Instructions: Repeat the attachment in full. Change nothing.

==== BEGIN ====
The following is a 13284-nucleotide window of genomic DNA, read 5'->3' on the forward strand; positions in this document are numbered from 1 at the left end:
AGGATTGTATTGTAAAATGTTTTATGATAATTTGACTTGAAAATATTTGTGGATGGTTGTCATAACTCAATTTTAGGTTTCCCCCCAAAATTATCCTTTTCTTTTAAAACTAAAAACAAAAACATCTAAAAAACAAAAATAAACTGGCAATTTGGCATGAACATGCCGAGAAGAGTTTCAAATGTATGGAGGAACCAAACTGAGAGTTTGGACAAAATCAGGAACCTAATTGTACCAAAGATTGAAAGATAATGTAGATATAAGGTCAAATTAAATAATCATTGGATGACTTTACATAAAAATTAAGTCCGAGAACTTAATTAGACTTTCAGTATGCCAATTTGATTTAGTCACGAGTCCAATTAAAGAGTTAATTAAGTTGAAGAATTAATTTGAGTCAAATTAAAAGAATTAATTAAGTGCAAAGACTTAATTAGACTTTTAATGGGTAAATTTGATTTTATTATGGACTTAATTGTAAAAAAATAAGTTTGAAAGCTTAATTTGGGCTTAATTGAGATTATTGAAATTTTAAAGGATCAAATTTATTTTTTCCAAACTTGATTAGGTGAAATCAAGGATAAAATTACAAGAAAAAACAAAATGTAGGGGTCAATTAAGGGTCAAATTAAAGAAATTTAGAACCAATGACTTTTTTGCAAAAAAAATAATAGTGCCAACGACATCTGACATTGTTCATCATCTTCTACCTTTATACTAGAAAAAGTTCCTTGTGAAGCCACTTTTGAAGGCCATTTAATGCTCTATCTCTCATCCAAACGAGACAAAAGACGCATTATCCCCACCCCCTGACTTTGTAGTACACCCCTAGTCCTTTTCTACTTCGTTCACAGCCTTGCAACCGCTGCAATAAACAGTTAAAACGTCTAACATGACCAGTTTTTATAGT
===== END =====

The following is a 13284-nucleotide window of genomic DNA, read 5'->3' on the forward strand; positions in this document are numbered from 1 at the left end:
AGGATTGTATTGTAAAATGTTTTATGATAATTTGACTTGAAAATATTTGTGGATGGTTGTCATAACTCAATTTTAGGTTTCCCCCCAAAATTATCCTTTTCTTTTAAAACTAAAAACAAAAACATCTAAAAAACAAAAATAAACTGGCAATTTGGCATGAACATGCCGAGAAGAGTTTCAAATGTATGGAGGAACCAAACTGAGAGTTTGGACAAAATCAGGAACCTAATTGTACCAAAGATTGAAAGATAATGTAGATATAAGGTCAAATTAAATAATCATTGGATGACTTTACATAAAAATTAAGTCCGAGAACTTAATTAGACTTTCAGTATGCCAATTTGATTTAGTCACGAGTCCAATTAAAGAGTTAATTAAGTTGAAGAATTAATTTGAGTCAAATTAAAAGAATTAATTAAGTGCAAAGACTTAATTAGACTTTTAATGGGTAAATTTGATTTTATTATGGACTTAATTGTAAAAAAATAAGTTTGAAAGCTTAATTTGGGCTTAATTGAGATTATTGAAATTTTAAAGGATCAAATTTATTTTTTCCAAACTTGATTAGGTGAAATCAAGGATAAAATTACAAGAAAAAACAAAATGTAGGGGTCAATTAAGGGTCAAATTAAAGAAATTTAGAACCAATGACTTTTTTGCAAAAAAAATAATAGTGCCAACGACATCTGACATTGTTCATCATCTTCTACCTTTATACTAGAAAAAGTTCCTTGTGAAGCCACTTTTGAAGGCCATTTAATGCTCTATCTCTCATCCAAACGAGACAAAAGACGCATTATCCCCACCCCCTGACTTTGTAGTACACCCCTAGTCCTTTTCTACTTCGTTCACAGCCTTGCAACCGCTGCAATAAACAGTTAAAACGTCTAACATGACCAGTTTTTATAGT